As a longtime horror fan, I live for October. It’s nearly Halloween, that spooky time of year when people dress up, don fright wigs, put on bedsheets, and wear scary masks that look like Frankenstein, Dracula, or my wife’s cousin. These trappings are meant to be cartoony and fun, and you can spot from a block away the fact that these getups are just for laughs. As in, nobody looks like that in real life (or so we hope).
When you take off the mask, you look like yourself, and nothing like that latex caricature. Bar bouncers are pros at telling the difference between your rugged older brother’s picture on the license you “borrowed,” and your own angelic, underage face, and telling you to scram. Most humans can do that.
But what about digital recognition? To a computer, your picture isn’t pretty, ugly, sneaky, or scary. You’re just numbers. The distance between your eyes, your nose to your lip, your lip to your chin, the space between your ears. Your lovely mug is reduced to a grid of features and their relation to each other.
Which is why, believe it or not, it’s easier to fool the computer than a person when it comes to facial spoofing. If a fraudster is using a stolen ID for digital verification, and the photo on that ID has to match up with a selfie, they have two options. The first is to take a picture of a picture (such as a photo lifted from the ID owner’s Facebook page). Various solutions might detect that this is not 3D or that it’s not live. In fact, liveness technology is meant to detect that the selfie is taken by a real person in real time, and not a flat image.
The other option is to wear a mask. No kidding. If I walk up to you wearing a full-face mask, you’ll normally call the cops, or hand me some candy, depending on the time of year. But to a digital verification system, you might look legit. Wraparound masks provide the 3D effect and can also allow you to blink or move your lips or fulfill whatever liveness requirements the system demands. And these masks can be utterly ridiculous but still fool a computer. They’re meant to mimic the mathematical grid of the identity victim’s face and defeat standards such as NIST PAD L2 certification.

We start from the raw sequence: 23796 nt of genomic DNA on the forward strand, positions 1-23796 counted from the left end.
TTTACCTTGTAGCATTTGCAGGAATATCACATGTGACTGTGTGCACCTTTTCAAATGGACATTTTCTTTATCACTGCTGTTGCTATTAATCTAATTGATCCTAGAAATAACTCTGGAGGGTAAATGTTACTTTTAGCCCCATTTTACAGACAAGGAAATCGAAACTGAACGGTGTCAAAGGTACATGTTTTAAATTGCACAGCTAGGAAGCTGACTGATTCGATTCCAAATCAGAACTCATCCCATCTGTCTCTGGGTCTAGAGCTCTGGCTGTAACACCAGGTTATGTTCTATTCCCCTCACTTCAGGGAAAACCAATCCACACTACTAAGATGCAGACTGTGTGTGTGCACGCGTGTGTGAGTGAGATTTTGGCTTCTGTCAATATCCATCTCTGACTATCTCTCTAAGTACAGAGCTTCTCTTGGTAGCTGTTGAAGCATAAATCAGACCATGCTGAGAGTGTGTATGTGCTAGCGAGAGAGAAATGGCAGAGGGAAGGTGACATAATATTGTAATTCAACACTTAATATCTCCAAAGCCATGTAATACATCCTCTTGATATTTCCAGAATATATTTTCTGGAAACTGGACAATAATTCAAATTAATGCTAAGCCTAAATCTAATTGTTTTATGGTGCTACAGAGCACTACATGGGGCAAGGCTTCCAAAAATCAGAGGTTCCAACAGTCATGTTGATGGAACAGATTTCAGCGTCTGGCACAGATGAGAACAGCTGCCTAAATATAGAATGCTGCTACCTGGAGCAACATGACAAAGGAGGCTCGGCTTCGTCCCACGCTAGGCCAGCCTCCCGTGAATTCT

There are all sorts of vendors who try to mitigate these kinds of frauds, which are called “spoofs” in the industry. But they do so with tons of friction. They tell you to tilt your head this way and that, sing your school fight song, cough, dance the Macarena, whatever. But in locations with spotty coverage, where you can’t afford to send a giant payload, or when you just plain need a more streamlined user experience, these methods aren’t viable. At Socure, we provide a passive, minimal-friction, single-frame, simplified-yet-accurate experience.
Instead of bolting on a separate feed, Socure holds the user’s hand to ensure a friendly and easy image capture. Then the fully integrated process kicks in. We extract the data and photo from an ID, along with that selfie, and feed it all to our machine learning platform to achieve comprehensive, holistic ID verification. A more efficient onboarding flow, one that isolates more fraud while greasing the tracks for legitimate applicants, means drastically reduced losses combined with increased revenue and happier consumers.
Neither ghosts nor ghouls will steal your identity. Flesh and blood crooks, wearing masks and wielding pilfered credentials and physical IDs are doing the damage. Socure’s Predictive DocV, integrated with our industry-best identity verification platform, is the best way to keep your company safe from the digital fraud monsters who hide under the bed. Talk to an expert now to see it in action!
Jeff Scheidel is a technologist with 38 years in software, including 26 years in security solution design. He is the author of numerous white papers on security and regulatory compliance, as well as a McGraw-Hill book on identity, access, database, and application protection. Jeff is an expert on compliance requirements across a number of industries, and has presented at a wide variety of security events.